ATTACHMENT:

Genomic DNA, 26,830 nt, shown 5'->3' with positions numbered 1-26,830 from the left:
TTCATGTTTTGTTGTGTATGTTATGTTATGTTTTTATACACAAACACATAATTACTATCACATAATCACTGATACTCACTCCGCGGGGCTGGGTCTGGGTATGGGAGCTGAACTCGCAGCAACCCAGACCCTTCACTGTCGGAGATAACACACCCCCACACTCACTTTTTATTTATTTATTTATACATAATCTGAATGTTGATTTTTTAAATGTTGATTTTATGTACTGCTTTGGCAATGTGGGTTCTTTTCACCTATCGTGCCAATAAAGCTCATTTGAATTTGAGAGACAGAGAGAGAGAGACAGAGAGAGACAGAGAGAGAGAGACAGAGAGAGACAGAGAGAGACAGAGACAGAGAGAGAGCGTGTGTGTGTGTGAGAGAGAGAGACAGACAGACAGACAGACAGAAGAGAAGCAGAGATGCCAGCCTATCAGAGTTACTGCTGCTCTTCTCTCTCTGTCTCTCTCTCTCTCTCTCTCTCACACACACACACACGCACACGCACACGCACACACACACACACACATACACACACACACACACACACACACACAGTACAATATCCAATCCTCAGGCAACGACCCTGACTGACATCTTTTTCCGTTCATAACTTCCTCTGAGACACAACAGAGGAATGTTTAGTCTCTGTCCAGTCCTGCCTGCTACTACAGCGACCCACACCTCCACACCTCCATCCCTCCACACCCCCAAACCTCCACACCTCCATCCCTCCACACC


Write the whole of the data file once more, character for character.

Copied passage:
Genomic DNA, 26,830 nt, shown 5'->3' with positions numbered 1-26,830 from the left:
TTCATGTTTTGTTGTGTATGTTATGTTATGTTTTTATACACAAACACATAATTACTATCACATAATCACTGATACTCACTCCGCGGGGCTGGGTCTGGGTATGGGAGCTGAACTCGCAGCAACCCAGACCCTTCACTGTCGGAGATAACACACCCCCACACTCACTTTTTATTTATTTATTTATACATAATCTGAATGTTGATTTTTTAAATGTTGATTTTATGTACTGCTTTGGCAATGTGGGTTCTTTTCACCTATCGTGCCAATAAAGCTCATTTGAATTTGAGAGACAGAGAGAGAGAGACAGAGAGAGACAGAGAGAGAGAGACAGAGAGAGACAGAGAGAGACAGAGACAGAGAGAGAGCGTGTGTGTGTGTGAGAGAGAGAGACAGACAGACAGACAGACAGAAGAGAAGCAGAGATGCCAGCCTATCAGAGTTACTGCTGCTCTTCTCTCTCTGTCTCTCTCTCTCTCTCTCTCTCACACACACACACACGCACACGCACACGCACACACACACACACACATACACACACACACACACACACACACACAGTACAATATCCAATCCTCAGGCAACGACCCTGACTGACATCTTTTTCCGTTCATAACTTCCTCTGAGACACAACAGAGGAATGTTTAGTCTCTGTCCAGTCCTGCCTGCTACTACAGCGACCCACACCTCCACACCTCCATCCCTCCACACCCCCAAACCTCCACACCTCCATCCCTCCACACC